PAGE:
Characterization of hydrocarbon-degrading and biosurfactant-producing Pseudomonas sp. P-1 strain as a potential tool for bioremediation of petroleum-contaminated soil.

Pacwa-Płociniczak M, Płaza GA, Poliwoda A, Piotrowska-Seget Z - Environ Sci Pollut Res Int (2014)

Agarose gel electrophoresis of PCR products of rhamnosyl transferase gene; M—1 kb DNA ladder; P-1—Pseudomonas sp. P-1 strain; Control—sample without DNA (1 % agarose gel)
© Copyright Policy - OpenAccess
Related In: Results  -  Collection

Show All Figures
getmorefigures.php?uid=PMC4125813&req=5

Fig1: Agarose gel electrophoresis of PCR products of rhamnosyl transferase gene; M—1 kb DNA ladder; P-1—Pseudomonas sp. P-1 strain; Control—sample without DNA (1 % agarose gel)
Mentions: The application of an enrichment technique for the isolation of bacteria from petroleum-polluted soil from the area of 100-year-old oil refinery in Czechowice-Dziedzice (Poland) enabled us to find several bacterial strains with the ability to degrade hydrocarbons and produce biosurfactants. However, only one strain (P-1) demonstrated a positive reaction for both blood agar and methylene blue agar tests, suggesting the potential ability of the isolate to synthesize glycolipid biosurfactant. This ability was confirmed by the polymerase chain reaction of the rhl gene. When the primers rhlABF and rhlABR were used, a single DNA fragment of the expected size (777 bp) was amplified in the P-1 strain, and no amplification was observed in the control without DNA (Fig. 1).Fig. 1

Bottom Line: The Pseudomonas sp.Additionally, the presence of gene-encoding enzymes responsible for the degradation of alkanes and naphthalene in the genome of the P-1 strain was reported.Positive results of blood agar and methylene blue agar tests, as well as the presence of gene rhl, involved in the biosynthesis of rhamnolipid, confirmed the ability of P-1 for synthesis of glycolipid biosurfactant. 1H and 13C nuclear magnetic resonance, Fourier transform infrared spectrum and mass spectrum analyses indicated that the extracted biosurfactant was affiliated with rhamnolipid.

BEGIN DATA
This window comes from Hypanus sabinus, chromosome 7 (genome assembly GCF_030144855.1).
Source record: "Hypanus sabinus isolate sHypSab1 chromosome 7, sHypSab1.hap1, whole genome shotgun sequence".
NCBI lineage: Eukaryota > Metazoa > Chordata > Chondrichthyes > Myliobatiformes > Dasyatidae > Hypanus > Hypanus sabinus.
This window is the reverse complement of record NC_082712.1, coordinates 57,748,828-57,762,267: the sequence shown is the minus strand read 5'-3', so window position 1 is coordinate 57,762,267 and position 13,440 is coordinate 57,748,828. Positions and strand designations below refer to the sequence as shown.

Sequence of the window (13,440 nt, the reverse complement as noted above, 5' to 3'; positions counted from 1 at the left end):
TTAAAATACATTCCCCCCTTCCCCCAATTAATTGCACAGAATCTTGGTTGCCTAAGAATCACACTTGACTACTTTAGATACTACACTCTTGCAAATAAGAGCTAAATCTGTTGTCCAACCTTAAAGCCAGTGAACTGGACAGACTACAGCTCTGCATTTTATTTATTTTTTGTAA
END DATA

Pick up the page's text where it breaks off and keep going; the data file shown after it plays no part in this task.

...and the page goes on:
View Article: PubMed Central - PubMed

Affiliation: Department of Microbiology, University of Silesia, Jagiellońska 28, 40-032, Katowice, Poland, mpacwa@us.edu.pl.

ABSTRACT
The Pseudomonas sp. P-1 strain, isolated from heavily petroleum hydrocarbon-contaminated soil, was investigated for its capability to degrade hydrocarbons and produce a biosurfactant. The strain degraded crude oil, fractions A5 and P3 of crude oil, and hexadecane (27, 39, 27 and 13% of hydrocarbons added to culture medium were degraded, respectively) but had no ability to degrade phenanthrene. Additionally, the presence of gene-encoding enzymes responsible for the degradation of alkanes and naphthalene in the genome of the P-1 strain was reported. Positive results of blood agar and methylene blue agar tests, as well as the presence of gene rhl, involved in the biosynthesis of rhamnolipid, confirmed the ability of P-1 for synthesis of glycolipid biosurfactant. 1H and 13C nuclear magnetic resonance, Fourier transform infrared spectrum and mass spectrum analyses indicated that the extracted biosurfactant was affiliated with rhamnolipid. The results of this study indicate that the P-1 and/or biosurfactant produced by this strain have the potential to be used in bioremediation of hydrocarbon-contaminated soils.

Show MeSH
Related in: MedlinePlus